While we begin to enjoy the magic of the holiday season, one thing that is important to me is teaching my kids to recognize things that they are thankful for. I find that the best way to do this is through a Thanksgiving craft. In the past we have made thankful turkeys out of construction paper and taped them to the wall, but I loved the idea of getting a little more crafty this year and making our own Thankful Tree! This is the perfect craft to do over a chilly weekend because it consists of several smaller, easy-to-do, fall crafts that are combined to create the final Thankful Tree.
Part 1: Acorn Process Art
Process Art Acorn Craft
First up is a fun process art project that is suitable for all ages ! Process art is referred to as such because the focus lies more in the creation of the work, not the outcome. Harper has always been somewhat of a perfectionist in her artwork (seriously I remember her at probably 18 months old throwing a fit because her cow scribble didn’t look like my cow doodle) , so process art is always a fun way to get her to let go of her expectations a little bit!
For this project we will need:
- A paper-sized box or container
- Fall colored paint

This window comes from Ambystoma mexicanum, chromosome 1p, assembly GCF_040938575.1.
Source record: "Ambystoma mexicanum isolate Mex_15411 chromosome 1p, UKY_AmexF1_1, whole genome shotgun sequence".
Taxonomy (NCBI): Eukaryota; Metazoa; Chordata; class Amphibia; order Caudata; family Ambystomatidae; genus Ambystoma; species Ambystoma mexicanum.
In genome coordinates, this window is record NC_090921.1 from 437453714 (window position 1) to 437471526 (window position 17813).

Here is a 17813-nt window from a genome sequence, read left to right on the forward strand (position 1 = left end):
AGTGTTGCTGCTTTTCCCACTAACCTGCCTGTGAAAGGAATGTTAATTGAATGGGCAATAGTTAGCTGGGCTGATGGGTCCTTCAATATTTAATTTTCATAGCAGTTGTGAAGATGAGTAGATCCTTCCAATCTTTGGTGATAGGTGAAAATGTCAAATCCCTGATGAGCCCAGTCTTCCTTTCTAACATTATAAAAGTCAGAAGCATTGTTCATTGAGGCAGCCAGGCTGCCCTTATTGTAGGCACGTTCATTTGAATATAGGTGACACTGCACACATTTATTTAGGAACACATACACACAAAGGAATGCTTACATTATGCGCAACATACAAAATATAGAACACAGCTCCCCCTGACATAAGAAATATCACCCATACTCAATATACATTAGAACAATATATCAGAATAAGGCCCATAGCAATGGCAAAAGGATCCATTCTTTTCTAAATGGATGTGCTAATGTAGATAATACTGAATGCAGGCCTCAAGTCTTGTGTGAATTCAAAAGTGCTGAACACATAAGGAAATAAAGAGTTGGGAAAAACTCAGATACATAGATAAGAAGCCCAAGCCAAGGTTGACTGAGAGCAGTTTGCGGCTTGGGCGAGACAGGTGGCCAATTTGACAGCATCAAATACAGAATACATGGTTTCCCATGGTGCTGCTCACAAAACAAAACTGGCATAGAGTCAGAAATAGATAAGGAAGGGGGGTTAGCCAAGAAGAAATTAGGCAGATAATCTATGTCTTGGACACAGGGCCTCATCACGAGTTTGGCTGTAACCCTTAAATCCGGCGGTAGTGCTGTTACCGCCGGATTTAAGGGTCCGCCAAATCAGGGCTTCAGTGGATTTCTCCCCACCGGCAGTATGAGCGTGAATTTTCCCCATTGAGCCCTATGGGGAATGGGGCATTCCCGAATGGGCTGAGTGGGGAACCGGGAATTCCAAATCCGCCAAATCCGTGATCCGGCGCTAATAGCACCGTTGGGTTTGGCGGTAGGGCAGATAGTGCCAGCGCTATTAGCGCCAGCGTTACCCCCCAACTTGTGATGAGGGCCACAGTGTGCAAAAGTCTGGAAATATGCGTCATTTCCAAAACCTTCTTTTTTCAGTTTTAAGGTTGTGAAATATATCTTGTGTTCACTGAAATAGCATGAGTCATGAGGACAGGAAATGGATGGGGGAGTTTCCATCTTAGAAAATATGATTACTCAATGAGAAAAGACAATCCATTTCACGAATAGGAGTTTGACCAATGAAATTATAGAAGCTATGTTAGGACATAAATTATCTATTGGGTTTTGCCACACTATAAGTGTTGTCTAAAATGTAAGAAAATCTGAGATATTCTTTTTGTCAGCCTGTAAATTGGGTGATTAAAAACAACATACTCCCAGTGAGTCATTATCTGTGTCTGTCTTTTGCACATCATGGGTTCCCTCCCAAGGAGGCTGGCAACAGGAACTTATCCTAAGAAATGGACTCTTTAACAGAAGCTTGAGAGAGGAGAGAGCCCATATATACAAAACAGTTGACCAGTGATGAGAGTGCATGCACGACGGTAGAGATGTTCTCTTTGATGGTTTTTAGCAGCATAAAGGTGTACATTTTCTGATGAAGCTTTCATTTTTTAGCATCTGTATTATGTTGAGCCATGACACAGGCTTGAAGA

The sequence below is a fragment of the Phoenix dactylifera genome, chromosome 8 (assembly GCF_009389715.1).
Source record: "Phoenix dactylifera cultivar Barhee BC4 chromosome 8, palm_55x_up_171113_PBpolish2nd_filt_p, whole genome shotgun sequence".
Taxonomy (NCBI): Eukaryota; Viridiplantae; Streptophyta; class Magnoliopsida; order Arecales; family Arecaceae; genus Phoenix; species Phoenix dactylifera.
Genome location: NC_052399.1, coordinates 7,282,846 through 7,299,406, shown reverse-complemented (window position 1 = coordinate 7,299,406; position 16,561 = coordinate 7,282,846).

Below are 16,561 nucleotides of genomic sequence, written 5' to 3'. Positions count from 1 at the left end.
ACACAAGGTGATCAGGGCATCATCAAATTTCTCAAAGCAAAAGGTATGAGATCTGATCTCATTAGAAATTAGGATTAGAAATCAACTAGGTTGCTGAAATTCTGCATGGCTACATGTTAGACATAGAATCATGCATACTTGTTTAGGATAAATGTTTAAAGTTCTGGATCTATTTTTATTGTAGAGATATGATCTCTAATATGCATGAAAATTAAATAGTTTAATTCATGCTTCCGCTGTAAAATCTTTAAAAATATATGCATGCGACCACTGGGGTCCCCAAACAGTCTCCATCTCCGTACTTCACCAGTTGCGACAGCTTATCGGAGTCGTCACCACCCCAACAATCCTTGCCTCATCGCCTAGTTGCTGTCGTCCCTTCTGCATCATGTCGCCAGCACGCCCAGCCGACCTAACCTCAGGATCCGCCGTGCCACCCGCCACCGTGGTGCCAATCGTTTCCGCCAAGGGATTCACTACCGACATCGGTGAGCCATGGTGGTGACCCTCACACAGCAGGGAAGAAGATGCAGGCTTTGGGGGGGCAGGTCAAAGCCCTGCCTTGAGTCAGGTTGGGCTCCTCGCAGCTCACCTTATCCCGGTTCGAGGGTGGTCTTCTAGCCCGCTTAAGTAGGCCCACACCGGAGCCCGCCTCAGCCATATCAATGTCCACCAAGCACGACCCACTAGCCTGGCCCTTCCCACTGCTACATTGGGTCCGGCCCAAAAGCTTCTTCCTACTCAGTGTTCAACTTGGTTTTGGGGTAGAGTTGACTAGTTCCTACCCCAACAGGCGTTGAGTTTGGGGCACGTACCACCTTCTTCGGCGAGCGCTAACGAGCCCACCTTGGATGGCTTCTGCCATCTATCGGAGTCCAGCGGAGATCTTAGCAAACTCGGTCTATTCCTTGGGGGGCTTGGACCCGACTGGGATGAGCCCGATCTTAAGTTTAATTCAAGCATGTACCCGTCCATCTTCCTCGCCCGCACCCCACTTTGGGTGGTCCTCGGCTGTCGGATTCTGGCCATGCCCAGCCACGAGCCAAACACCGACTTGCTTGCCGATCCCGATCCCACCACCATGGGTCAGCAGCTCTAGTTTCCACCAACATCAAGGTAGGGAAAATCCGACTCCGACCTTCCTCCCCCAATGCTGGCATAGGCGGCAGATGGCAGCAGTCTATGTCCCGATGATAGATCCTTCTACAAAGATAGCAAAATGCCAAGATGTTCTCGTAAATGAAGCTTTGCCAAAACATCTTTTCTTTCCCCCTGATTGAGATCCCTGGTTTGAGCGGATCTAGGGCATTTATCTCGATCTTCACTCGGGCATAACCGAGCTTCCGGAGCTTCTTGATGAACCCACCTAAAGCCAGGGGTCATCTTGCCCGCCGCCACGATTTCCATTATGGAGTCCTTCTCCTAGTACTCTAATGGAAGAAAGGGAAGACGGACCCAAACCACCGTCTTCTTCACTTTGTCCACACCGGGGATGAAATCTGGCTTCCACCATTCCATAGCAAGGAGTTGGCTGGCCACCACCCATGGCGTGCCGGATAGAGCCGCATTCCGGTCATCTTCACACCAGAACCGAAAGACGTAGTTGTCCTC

- Fall colored paper (cardstock works best)
We gathered some acorns from outside, removed their “hats”, and dipped them into the fall colored paints, rolling them around with a spoon until they were completely covered. Place a piece of paper into your box and scoop out an acorn and drop it in. Next is the fun part – shake and roll the acorn around to make lines, squiggles, and other patterns! You can add more acorns to watch the colors mix!
If you want to add acorns to your tree, once you’re done with your process art, you can use a brush to smooth the paint on them and let them dry. I found it easiest to do it this way and then hot glue their “hats” back on once they’re dry!
Part 2: Autumn Leaves
Once your acorn paintings have dried, flip them over to trace leaf stencils. To make the stencil, I just drew two simple leaf prints on cardstock and cut out the centers to create an easy to follow template that Harper would be able copy onto her paper and then cut out.
Part 3: Assemble your Thankful Tree Thanksgiving Craft
Putting everything together is always the most exciting part – especially when it means being able to display your kids’ artwork somewhere besides hanging on the refrigerator or taped to playroom wall. We ended up finding the perfect branch, but in case you are unable to, my backup plan was to arrange several sticks together to make a tree in the form of a stick “bouquet”.
I hot glued the acorns and leaves onto the branch and plan on using scotch tape to attach the rest of the blank “thankful for… ” leaves that the kids’ fill out each day until Thanksgiving.
I can’t wait to hear about all of the things they are grateful for this season !!
What do you think?